Microsoft today announced Azure Security Center for IoT, a new set of programs and capabilities to help security teams monitor the security properties of industrial-connected devices.
Its debut, along with several other security updates focused on the Internet of Things (IoT) ahead of the 2019 Hannover Messe industrial manufacturing show, arrives at a time when manufacturing firms are digitizing their operations and want to better integrate security to protect processes and data.
The Azure Security Center for IoT provides users with a view of IoT security posture and helps implement best practices and mitigate threats across IoT hubs, compute, and data. Managers can pinpoint missing security configurations in IoT devices, the edge, and the cloud; check for open ports on IoT devices; confirm their SQL databases are encrypted; and remediate threats.
Azure Security Center for IoT links to Microsoft's Azure IoT Hub, a cloud-based IoT platform that helps connect and manage devices to develop IoT applications. This will make IoT security data directly available inside the hub, Microsoft reports in a blog post on today's updates.
Microsoft is also upping the capabilities of Azure Sentinel, the cloud-native security information and event management (SIEM) system it unveiled at the RSA Conference last month. Security operations teams often depend on SIEM tools to detect and mitigate advanced threats. Now Azure Sentinel users can combine IoT security data with security data from across their organizations and detect and respond to threats throughout the business, from IoT devices to Azure to Office 365 and on-prem systems.
The idea behind this announcement is to help manufacturers shrink the attack surface for Azure IoT tools running throughout their operations, and to address problems before they worsen.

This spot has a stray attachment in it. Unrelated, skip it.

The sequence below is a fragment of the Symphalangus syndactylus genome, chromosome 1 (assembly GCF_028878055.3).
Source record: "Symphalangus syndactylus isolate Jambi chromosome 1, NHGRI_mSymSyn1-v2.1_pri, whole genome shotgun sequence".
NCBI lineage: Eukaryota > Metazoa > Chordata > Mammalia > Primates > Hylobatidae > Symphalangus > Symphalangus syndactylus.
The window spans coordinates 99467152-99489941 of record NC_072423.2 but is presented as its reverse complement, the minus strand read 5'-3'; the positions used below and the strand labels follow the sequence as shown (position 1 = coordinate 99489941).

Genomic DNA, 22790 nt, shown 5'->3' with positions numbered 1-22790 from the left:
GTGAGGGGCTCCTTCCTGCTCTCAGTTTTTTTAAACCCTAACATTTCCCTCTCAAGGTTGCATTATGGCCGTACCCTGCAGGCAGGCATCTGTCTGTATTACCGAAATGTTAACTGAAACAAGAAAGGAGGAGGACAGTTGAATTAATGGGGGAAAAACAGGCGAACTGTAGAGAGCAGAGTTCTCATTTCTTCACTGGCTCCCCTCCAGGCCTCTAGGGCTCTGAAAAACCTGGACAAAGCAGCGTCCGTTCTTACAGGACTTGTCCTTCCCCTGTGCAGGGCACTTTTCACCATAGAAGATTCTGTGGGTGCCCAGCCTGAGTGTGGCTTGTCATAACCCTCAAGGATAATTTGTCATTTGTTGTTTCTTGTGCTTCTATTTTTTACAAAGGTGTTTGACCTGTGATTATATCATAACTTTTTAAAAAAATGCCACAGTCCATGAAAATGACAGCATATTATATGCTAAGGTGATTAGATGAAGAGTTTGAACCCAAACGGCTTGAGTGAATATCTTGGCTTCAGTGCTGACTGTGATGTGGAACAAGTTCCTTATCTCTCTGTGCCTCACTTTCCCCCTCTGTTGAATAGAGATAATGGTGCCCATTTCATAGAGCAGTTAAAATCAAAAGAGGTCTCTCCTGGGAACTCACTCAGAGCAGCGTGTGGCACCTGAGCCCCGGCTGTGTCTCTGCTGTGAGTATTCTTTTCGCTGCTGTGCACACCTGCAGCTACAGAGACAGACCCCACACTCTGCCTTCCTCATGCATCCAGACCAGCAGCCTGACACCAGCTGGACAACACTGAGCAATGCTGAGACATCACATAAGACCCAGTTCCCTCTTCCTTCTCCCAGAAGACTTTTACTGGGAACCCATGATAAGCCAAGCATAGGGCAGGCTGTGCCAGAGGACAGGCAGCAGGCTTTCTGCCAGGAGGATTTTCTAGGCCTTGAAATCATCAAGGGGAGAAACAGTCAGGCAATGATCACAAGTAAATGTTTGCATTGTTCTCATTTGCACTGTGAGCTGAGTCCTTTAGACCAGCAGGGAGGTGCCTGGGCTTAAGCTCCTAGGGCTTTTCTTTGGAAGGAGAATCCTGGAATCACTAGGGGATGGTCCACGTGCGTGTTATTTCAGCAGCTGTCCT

Another noteworthy update in IoT news: Microsoft is expanding its Azure IP Advantage benefits to IoT devices connected to Azure and devices running on Azure Sphere and IoT. The program, first announced in February 2017, protects Azure cloud customers from intellectual property lawsuits. At the time, it made 10,000 Microsoft patents available to Azure customers.
Now Azure IP Advantage will also provide "uncapped indemnification coverage" for customers of Microsoft Azure Sphere and Windows IoT. Access to those 10,000 patents can help Azure users power their IoT devices without having to defend themselves against IP lawsuits.
Further, Microsoft is offering 500 patents to startups in the LOT Network, an organization that provides businesses with access to patents from member organizations. Companies in the LOT Network include big tech names such as Amazon, Facebook, Google, Microsoft, and Netflix.
As part of their free membership, approved startups can obtain and own Microsoft patents. However, as Microsoft corporate VP and deputy general counsel Erich Andersen told TechCrunch, in order to qualify, companies will have to spend a minimum of $1,000 on Azure per month.
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